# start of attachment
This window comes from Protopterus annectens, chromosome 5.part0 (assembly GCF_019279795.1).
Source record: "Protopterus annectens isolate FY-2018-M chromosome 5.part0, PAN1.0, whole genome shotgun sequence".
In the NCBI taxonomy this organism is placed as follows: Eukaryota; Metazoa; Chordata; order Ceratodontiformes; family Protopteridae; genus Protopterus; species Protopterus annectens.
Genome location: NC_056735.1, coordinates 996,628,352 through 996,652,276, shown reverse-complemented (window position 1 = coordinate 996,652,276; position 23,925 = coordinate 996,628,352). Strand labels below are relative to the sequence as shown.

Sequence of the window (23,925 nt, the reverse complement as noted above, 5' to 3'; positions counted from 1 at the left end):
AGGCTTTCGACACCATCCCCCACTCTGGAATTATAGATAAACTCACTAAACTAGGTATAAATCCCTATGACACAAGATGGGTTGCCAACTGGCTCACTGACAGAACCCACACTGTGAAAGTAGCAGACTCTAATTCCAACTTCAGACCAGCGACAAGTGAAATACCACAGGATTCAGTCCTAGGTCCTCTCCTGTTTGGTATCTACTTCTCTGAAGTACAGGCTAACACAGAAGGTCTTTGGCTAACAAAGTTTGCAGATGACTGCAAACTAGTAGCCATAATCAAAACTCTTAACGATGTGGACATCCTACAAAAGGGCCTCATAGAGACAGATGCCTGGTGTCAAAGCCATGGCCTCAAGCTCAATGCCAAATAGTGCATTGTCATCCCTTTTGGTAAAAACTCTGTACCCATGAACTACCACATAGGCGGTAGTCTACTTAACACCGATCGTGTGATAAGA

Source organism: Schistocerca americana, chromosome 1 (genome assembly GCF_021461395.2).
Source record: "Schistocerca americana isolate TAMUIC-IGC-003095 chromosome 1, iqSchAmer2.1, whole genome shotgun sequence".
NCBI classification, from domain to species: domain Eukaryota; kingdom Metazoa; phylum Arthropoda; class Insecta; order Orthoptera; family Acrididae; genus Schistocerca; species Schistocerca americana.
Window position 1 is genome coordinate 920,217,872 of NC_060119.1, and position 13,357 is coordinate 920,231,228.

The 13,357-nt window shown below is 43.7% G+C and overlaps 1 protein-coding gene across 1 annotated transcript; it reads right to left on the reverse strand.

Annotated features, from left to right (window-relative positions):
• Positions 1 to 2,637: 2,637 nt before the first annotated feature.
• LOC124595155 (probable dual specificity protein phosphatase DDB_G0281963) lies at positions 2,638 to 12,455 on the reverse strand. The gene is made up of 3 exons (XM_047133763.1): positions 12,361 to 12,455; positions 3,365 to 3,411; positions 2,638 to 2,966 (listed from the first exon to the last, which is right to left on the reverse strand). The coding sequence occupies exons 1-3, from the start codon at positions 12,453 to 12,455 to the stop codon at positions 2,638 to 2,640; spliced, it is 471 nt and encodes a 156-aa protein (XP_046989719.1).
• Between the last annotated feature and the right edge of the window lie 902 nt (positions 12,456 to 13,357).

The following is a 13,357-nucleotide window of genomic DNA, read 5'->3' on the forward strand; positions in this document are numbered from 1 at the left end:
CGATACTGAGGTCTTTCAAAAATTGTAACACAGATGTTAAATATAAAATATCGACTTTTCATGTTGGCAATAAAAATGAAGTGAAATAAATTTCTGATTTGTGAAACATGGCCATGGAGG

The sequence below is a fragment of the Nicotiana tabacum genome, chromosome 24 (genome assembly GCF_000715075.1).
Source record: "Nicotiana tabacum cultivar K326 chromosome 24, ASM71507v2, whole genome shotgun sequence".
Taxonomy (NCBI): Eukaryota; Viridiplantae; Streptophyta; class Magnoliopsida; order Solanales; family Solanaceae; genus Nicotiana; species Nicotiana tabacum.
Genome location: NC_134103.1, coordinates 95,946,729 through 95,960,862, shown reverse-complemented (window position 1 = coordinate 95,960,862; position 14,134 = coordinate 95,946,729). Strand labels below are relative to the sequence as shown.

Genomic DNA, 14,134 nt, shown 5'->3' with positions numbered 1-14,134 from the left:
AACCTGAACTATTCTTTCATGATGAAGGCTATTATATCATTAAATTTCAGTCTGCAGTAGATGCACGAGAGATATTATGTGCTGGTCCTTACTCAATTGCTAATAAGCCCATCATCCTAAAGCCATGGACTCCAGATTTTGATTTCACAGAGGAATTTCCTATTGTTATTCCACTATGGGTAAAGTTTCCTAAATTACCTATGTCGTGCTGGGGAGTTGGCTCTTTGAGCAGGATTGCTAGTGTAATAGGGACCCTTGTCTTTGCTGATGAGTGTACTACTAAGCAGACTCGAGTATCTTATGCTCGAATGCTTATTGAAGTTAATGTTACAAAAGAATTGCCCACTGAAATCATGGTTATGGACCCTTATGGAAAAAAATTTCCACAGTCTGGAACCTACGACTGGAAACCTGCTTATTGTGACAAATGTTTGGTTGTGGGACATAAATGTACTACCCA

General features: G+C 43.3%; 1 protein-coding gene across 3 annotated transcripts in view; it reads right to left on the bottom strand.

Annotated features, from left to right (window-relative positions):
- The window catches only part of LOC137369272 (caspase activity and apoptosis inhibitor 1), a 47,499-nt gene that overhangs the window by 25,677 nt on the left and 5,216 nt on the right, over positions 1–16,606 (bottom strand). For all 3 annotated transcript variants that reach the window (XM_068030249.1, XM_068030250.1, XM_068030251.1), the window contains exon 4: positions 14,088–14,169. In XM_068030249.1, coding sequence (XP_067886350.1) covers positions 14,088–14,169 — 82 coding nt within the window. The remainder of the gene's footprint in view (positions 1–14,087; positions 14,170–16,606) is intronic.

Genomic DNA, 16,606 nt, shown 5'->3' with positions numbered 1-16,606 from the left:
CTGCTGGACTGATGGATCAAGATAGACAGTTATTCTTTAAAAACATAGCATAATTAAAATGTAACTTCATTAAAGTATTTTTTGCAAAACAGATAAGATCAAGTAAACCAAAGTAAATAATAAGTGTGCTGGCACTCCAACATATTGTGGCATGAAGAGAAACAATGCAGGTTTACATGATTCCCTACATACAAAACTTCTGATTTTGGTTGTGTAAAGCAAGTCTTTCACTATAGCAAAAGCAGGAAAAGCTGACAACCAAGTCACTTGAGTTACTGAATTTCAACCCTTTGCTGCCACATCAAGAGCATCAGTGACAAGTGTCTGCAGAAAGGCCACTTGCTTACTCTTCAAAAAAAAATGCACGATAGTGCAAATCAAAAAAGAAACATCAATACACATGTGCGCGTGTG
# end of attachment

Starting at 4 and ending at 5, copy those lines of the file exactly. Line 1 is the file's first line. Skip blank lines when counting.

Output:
Genome location: NC_056735.1, coordinates 996,628,352 through 996,652,276, shown reverse-complemented (window position 1 = coordinate 996,652,276; position 23,925 = coordinate 996,628,352). Strand labels below are relative to the sequence as shown.

Sequence of the window (23,925 nt, the reverse complement as noted above, 5' to 3'; positions counted from 1 at the left end):